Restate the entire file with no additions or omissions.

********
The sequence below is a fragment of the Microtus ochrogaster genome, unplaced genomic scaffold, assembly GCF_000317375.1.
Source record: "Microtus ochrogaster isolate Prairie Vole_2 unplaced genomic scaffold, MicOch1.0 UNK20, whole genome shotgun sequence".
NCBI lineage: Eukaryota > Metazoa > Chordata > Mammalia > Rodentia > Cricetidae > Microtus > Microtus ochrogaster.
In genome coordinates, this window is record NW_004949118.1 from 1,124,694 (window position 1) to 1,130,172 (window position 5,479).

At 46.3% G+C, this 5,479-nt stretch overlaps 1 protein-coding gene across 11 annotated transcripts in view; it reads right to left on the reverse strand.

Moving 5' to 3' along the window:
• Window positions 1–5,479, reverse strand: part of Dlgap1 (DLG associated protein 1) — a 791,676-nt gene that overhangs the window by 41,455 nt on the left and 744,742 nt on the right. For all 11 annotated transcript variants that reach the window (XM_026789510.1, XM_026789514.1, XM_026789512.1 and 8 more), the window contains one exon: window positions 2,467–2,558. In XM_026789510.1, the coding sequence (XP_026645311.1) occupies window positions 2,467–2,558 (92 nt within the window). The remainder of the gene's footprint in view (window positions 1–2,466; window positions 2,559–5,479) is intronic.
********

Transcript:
The sequence below is a fragment of the Microtus ochrogaster genome, unplaced genomic scaffold, assembly GCF_000317375.1.
Source record: "Microtus ochrogaster isolate Prairie Vole_2 unplaced genomic scaffold, MicOch1.0 UNK20, whole genome shotgun sequence".
NCBI lineage: Eukaryota > Metazoa > Chordata > Mammalia > Rodentia > Cricetidae > Microtus > Microtus ochrogaster.
In genome coordinates, this window is record NW_004949118.1 from 1,124,694 (window position 1) to 1,130,172 (window position 5,479).

At 46.3% G+C, this 5,479-nt stretch overlaps 1 protein-coding gene across 11 annotated transcripts in view; it reads right to left on the reverse strand.

Moving 5' to 3' along the window:
• Window positions 1–5,479, reverse strand: part of Dlgap1 (DLG associated protein 1) — a 791,676-nt gene that overhangs the window by 41,455 nt on the left and 744,742 nt on the right. For all 11 annotated transcript variants that reach the window (XM_026789510.1, XM_026789514.1, XM_026789512.1 and 8 more), the window contains one exon: window positions 2,467–2,558. In XM_026789510.1, the coding sequence (XP_026645311.1) occupies window positions 2,467–2,558 (92 nt within the window). The remainder of the gene's footprint in view (window positions 1–2,466; window positions 2,559–5,479) is intronic.